“It’s an irresolvable problem that the city’s created,” said Robert Bookman, attorney for the New York Nightlife Association, of the noise pollution created by the smoking ban. “Short of [citing someone for] disturbing the peace, there’s nothing you can do about people out on the street. It gets into a difficult constitutional problem: you’re allowed to be on the street.”

If nothing else, the smoking ban has increased animosity between bar owners and residents, and it is unclear whether the new noise legislation will alleviate or exacerbate the problem. “[The smoking ban] has helped create an antagonistic environment between the community and the clubs,” said Bookman, attorney for the Nightlife Association. “The music has never been a big problem. I can count on my hands the number of times an establishment has gotten a repeat violation for music.”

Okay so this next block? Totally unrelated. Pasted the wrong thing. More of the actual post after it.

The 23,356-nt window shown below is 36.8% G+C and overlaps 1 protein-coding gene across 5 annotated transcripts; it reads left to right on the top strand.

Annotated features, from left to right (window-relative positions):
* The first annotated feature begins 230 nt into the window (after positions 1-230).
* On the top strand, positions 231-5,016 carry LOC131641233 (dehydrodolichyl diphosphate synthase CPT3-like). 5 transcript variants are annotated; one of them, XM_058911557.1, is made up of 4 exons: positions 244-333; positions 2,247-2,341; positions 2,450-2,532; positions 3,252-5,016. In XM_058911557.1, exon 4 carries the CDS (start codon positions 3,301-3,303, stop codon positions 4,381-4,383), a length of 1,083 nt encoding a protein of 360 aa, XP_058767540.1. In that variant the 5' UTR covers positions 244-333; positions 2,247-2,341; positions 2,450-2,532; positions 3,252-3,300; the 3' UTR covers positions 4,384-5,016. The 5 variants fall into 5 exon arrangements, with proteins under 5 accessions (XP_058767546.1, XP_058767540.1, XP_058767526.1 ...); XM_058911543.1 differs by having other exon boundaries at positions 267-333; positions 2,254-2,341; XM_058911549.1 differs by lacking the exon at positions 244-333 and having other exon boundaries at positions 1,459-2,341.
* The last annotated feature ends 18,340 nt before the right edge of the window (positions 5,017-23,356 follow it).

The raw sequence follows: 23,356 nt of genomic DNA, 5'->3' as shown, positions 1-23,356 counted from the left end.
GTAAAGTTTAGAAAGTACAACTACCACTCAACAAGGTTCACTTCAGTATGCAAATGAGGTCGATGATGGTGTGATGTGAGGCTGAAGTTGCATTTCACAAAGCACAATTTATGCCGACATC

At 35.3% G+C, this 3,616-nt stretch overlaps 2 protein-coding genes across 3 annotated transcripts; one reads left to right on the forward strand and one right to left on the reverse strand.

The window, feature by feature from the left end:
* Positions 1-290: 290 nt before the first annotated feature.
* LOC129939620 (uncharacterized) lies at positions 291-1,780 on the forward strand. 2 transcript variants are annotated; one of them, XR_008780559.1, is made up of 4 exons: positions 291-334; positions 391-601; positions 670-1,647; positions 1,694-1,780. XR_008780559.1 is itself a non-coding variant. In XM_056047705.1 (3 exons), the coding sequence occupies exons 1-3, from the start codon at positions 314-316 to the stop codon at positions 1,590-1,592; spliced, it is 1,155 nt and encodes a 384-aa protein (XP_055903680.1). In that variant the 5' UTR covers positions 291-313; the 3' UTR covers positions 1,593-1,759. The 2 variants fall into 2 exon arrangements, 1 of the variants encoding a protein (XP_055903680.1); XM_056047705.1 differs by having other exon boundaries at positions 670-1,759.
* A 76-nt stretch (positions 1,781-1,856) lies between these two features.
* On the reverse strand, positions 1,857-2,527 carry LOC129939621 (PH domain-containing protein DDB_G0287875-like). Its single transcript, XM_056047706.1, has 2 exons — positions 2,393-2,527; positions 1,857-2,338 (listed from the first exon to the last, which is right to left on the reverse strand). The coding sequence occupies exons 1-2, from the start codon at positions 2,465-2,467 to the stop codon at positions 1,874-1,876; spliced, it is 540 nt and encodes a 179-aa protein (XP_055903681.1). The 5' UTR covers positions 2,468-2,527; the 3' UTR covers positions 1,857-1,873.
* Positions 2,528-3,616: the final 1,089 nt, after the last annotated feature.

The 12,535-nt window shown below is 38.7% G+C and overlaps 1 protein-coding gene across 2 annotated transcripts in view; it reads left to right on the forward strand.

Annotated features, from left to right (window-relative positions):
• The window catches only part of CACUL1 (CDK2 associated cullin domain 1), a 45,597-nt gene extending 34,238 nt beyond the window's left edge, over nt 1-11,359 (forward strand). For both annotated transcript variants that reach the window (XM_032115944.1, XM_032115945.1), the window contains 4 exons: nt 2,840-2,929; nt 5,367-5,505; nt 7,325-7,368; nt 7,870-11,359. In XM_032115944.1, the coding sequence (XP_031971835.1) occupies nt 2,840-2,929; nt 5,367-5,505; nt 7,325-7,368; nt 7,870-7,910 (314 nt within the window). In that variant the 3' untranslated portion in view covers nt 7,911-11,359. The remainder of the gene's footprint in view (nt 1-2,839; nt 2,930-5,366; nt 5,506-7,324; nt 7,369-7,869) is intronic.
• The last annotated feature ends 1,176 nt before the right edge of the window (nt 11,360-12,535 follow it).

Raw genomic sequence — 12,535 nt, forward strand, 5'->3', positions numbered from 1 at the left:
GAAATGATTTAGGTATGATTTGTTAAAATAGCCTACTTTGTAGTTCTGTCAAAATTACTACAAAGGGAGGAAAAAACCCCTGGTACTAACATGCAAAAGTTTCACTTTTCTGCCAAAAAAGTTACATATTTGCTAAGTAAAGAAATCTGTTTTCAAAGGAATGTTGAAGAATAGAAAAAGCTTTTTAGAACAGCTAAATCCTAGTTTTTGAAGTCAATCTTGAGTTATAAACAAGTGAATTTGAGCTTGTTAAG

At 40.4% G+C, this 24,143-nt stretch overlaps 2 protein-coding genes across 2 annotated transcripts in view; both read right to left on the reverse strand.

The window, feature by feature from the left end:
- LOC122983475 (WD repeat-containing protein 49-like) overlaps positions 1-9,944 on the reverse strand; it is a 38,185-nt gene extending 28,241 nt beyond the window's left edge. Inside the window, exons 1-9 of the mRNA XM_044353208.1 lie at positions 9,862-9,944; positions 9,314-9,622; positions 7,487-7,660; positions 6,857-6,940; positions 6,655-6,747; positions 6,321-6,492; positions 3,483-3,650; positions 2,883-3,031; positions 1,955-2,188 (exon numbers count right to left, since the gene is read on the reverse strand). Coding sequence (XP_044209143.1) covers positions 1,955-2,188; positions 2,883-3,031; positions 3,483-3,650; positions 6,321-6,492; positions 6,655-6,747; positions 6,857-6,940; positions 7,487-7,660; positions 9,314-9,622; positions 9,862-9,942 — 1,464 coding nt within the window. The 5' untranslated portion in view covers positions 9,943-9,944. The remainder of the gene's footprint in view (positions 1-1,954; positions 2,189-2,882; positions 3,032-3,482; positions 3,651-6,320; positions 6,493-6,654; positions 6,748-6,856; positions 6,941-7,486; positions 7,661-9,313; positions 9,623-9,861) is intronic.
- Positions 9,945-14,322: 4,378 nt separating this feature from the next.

Source: The Villager Link

Smoking Ban Takes Toll on High School Band

Friday, June 4th, 2004

Lexington, KY – Jackpot Bingo leases its parlor to a dozen different non-profit groups on a regular basis. Those groups rely on bingo revenue as a main fundraiser. However, since the smoking ban went into effect last April, attendance at the bingos has dropped by more than 50 percent.
The Tates Creek High School Marching Band stands to lose about $80,000 this year in bingo money.

“We’re trying to supplement this with raffle ticket sales and candy sales, but $80,000 is a large chunk of change,” says Assistant Band Director Andy Critz.

If the band can’t raise enough money to offset the loss, they may have to cancel some band trips or competitions.

Source: WTQ. Link Expired.